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Publication numberUS6512559 B1
Publication typeGrant
Application numberUS 09/697,073
Publication dateJan 28, 2003
Filing dateOct 27, 2000
Priority dateOct 28, 1999
Fee statusPaid
Publication number09697073, 697073, US 6512559 B1, US 6512559B1, US-B1-6512559, US6512559 B1, US6512559B1
InventorsKengo Hashimoto, Shun Ueki, Seiichi Mitsui
Original AssigneeSharp Kabushiki Kaisha
Export CitationBiBTeX, EndNote, RefMan
External Links: USPTO, USPTO Assignment, Espacenet
Reflection-type liquid crystal display device with very efficient reflectance
US 6512559 B1
Abstract
A reflection-type liquid crystal display device includes a first liquid crystal display layer having a first liquid crystal layer including a liquid crystal molecule, a p-type dichroic dye and a polymer; a reflecting polarizer disposed to transmit linearly polarized light having a polarization direction in a transmitted axis direction of the first liquid crystal display layer; and the second liquid crystal display layer including a polarizer disposed to transmit the linearly polarized light transmitted through the first liquid crystal display layer and reflecting polarizer, a second liquid crystal layer capable of bright/dark display depending on presence or absence of an applied voltage, and a reflector, wherein the first liquid crystal display layer, reflecting polarizer and second liquid crystal display layer are stacked in this order from the side light is incident from, thus providing a reflection-type liquid crystal display device with desirable display quality, capable of bright and high-contrast display.
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Claims(22)
What is claimed is:
1. A reflection-type liquid crystal display device, comprising:
a first liquid crystal display layer having a first liquid crystal layer including a liquid crystal material, a dichroic dye and an anisotropic scattering material;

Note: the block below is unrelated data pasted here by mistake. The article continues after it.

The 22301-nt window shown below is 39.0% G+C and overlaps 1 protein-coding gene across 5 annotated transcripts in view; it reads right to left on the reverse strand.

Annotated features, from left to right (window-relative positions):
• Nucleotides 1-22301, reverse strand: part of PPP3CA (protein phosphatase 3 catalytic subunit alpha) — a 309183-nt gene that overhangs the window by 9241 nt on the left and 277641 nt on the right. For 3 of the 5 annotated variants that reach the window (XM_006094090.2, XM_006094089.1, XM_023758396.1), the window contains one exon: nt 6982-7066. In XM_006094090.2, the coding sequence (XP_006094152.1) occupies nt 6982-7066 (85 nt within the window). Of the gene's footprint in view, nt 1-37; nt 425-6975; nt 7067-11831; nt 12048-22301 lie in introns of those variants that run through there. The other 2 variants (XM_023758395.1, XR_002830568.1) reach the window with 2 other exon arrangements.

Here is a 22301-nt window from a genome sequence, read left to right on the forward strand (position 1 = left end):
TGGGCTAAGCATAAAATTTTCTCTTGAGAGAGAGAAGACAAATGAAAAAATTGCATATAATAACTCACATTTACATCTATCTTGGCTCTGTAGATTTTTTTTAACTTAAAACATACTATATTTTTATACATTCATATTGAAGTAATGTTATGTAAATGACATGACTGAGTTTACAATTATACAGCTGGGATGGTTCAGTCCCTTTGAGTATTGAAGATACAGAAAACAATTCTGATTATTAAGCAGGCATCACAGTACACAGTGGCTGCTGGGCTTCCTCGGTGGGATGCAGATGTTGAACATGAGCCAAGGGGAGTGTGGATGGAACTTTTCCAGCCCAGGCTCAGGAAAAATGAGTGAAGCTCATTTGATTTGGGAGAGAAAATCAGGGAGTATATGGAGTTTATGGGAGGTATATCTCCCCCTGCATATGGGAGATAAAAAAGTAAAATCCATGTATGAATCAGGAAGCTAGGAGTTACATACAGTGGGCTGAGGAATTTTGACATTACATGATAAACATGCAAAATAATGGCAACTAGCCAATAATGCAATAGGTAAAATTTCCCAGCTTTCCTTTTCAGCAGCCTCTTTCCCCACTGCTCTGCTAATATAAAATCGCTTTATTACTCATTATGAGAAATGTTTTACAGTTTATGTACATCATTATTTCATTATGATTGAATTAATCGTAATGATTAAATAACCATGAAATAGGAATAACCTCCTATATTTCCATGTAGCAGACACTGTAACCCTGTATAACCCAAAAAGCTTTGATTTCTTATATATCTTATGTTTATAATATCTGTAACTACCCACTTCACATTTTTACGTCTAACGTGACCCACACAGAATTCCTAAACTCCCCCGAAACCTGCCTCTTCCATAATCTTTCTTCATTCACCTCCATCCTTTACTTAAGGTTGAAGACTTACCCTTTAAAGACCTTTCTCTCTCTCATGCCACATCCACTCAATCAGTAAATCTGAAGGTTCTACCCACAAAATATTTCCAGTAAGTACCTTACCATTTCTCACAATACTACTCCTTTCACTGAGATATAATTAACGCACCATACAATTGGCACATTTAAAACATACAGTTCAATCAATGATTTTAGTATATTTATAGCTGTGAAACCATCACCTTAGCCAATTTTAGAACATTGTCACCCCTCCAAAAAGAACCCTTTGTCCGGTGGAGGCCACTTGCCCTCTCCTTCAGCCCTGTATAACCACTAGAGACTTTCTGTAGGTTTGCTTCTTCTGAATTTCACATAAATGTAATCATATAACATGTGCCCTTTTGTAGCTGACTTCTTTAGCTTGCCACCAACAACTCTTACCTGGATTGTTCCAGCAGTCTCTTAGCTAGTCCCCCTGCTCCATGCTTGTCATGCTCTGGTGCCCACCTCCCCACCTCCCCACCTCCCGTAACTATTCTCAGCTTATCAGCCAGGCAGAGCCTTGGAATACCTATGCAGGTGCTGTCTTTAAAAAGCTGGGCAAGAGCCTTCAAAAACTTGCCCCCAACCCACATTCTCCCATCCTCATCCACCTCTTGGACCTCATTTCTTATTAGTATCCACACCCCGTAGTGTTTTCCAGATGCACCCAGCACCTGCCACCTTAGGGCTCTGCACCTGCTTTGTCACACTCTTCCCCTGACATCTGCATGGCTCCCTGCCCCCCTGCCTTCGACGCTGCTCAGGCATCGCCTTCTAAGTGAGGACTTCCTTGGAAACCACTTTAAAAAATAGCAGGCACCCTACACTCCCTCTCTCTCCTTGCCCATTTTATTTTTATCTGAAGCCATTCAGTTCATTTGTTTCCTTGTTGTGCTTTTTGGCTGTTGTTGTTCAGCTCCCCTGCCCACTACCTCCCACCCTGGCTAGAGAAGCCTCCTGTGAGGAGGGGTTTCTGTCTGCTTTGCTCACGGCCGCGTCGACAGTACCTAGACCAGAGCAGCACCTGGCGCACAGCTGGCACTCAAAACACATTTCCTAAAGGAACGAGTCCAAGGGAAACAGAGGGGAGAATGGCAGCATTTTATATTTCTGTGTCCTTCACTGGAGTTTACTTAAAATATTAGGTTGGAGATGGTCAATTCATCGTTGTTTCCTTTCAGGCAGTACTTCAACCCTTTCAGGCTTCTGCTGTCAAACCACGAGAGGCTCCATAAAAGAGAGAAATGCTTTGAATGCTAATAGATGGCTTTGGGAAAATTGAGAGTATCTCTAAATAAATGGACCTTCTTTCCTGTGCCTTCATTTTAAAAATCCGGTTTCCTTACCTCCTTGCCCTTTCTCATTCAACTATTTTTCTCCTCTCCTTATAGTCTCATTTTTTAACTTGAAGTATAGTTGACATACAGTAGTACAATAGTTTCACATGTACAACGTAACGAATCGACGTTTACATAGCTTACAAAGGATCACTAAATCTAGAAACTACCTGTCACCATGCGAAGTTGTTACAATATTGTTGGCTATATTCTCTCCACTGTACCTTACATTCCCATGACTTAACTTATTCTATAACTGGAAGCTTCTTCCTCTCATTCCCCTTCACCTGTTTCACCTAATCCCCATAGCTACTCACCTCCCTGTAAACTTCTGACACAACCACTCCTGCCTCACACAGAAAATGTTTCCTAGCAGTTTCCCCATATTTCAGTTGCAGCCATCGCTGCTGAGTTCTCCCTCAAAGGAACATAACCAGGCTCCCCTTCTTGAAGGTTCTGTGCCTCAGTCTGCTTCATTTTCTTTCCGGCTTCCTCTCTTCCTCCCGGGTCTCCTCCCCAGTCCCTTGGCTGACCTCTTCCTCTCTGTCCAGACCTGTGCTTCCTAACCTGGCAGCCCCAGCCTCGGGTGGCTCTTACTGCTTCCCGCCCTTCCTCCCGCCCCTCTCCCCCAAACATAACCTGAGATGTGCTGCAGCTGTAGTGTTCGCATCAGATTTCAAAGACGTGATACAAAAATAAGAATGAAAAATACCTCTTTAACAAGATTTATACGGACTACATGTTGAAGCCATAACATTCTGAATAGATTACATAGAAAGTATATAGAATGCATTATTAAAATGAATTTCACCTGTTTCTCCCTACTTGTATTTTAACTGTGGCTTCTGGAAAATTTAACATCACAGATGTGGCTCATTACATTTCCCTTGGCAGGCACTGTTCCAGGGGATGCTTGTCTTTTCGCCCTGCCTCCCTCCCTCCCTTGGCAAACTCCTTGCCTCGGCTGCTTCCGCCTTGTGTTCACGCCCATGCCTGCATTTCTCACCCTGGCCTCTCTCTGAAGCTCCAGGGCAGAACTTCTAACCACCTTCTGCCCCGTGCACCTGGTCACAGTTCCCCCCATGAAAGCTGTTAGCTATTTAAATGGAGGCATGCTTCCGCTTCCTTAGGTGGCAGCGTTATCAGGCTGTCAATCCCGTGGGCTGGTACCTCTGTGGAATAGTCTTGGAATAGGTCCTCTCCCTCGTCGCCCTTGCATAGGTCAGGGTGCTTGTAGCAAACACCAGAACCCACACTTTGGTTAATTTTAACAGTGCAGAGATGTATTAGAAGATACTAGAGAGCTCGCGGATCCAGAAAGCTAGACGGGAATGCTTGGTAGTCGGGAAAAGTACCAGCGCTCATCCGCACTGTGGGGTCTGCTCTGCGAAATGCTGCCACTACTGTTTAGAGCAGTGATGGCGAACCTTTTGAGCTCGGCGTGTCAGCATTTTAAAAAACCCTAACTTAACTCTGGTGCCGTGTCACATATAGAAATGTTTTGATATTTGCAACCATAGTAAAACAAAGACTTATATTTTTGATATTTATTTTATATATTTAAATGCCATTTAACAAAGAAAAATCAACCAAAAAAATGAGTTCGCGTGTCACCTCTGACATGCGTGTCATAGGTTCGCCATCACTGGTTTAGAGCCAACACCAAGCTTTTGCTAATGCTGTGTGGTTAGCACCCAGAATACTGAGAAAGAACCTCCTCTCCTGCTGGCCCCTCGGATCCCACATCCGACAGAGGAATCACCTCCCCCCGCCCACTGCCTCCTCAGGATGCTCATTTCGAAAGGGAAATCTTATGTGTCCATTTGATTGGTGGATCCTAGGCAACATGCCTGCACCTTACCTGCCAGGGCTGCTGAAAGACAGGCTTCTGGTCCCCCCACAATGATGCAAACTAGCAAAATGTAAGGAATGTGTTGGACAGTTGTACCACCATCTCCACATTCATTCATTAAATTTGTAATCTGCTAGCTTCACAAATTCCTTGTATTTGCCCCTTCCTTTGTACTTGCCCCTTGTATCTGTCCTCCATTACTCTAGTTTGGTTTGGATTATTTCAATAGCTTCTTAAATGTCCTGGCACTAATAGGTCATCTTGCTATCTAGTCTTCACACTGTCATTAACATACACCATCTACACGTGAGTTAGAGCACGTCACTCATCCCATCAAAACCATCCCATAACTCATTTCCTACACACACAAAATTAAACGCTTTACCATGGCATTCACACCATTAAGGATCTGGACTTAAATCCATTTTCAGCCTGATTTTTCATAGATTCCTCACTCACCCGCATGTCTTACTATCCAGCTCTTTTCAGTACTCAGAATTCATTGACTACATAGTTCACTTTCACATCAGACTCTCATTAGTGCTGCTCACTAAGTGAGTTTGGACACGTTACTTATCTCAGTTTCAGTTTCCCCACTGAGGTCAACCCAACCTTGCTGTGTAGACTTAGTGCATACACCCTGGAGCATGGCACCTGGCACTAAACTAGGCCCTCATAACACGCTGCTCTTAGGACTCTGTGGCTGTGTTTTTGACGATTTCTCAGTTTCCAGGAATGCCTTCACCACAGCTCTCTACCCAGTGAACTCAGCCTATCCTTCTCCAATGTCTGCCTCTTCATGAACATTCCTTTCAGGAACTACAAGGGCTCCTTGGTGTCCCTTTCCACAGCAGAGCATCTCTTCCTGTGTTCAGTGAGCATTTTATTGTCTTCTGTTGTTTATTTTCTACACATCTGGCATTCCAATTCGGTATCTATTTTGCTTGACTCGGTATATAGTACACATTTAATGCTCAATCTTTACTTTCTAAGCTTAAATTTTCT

a reflecting polarizing layer which is disposed to transmit linearly polarized light having a polarization direction in a transmitted axis direction of said first liquid crystal display layer; and
a second liquid crystal display layer including a polarizer which is disposed to transmit said linearly polarized light transmitted through said reflecting polarizing layer, a second liquid crystal layer capable of bright and dark display depending on presence or absence of an applied voltage, and a reflecting layer,
wherein said first liquid crystal display layer, said reflecting polarizing layer and said second liquid crystal display layer are stacked in this order from a side from which light is incident.
2. The reflection-type liquid crystal display device as set forth in claim 1, wherein said anisotropic scattering material is made of a polymer resin material.
3. The reflection-type liquid crystal display device as set forth in claim 2, wherein said polymer resin material is oriented in the same direction as an orientation direction of said liquid crystal material, regardless of presence or absence of an applied voltage.
4. The reflection-type liquid crystal display device as set forth in claim 1, wherein:
said liquid crystal material is made of a nematic liquid crystal molecule having a positive dielectric anisotropy, and
said dichroic dye has a transitional dipole moment which is substantially parallel to a long axis of said liquid crystal molecule.
5. The reflection-type liquid crystal display device as set forth in claim 1, wherein said second liquid crystal display layer further comprises a phase difference plate whose transmitted axis is disposed to transmit the linearly polarized light transmitted through said reflecting polarizing layer.
6. The reflection-type liquid crystal display device as set forth in claim 1, wherein said reflecting polarizing layer reflects linearly polarized light having a polarization direction orthogonally intersecting that of the linearly polarized light which is transmitted through a transmitted axis of said reflecting polarizing layer, while maintaining a polarization plane thereof.
7. The reflection-type liquid crystal display device as set forth in claim 6, wherein said reflecting polarizing layer is composed of an acrylic liquid crystal polymer.
8. The reflection-type liquid crystal display device as set forth in claim 1, wherein said second liquid crystal layer is composed of a twisted nematic liquid crystal.
9. The reflection-type liquid crystal display device as set forth in claim 5, wherein: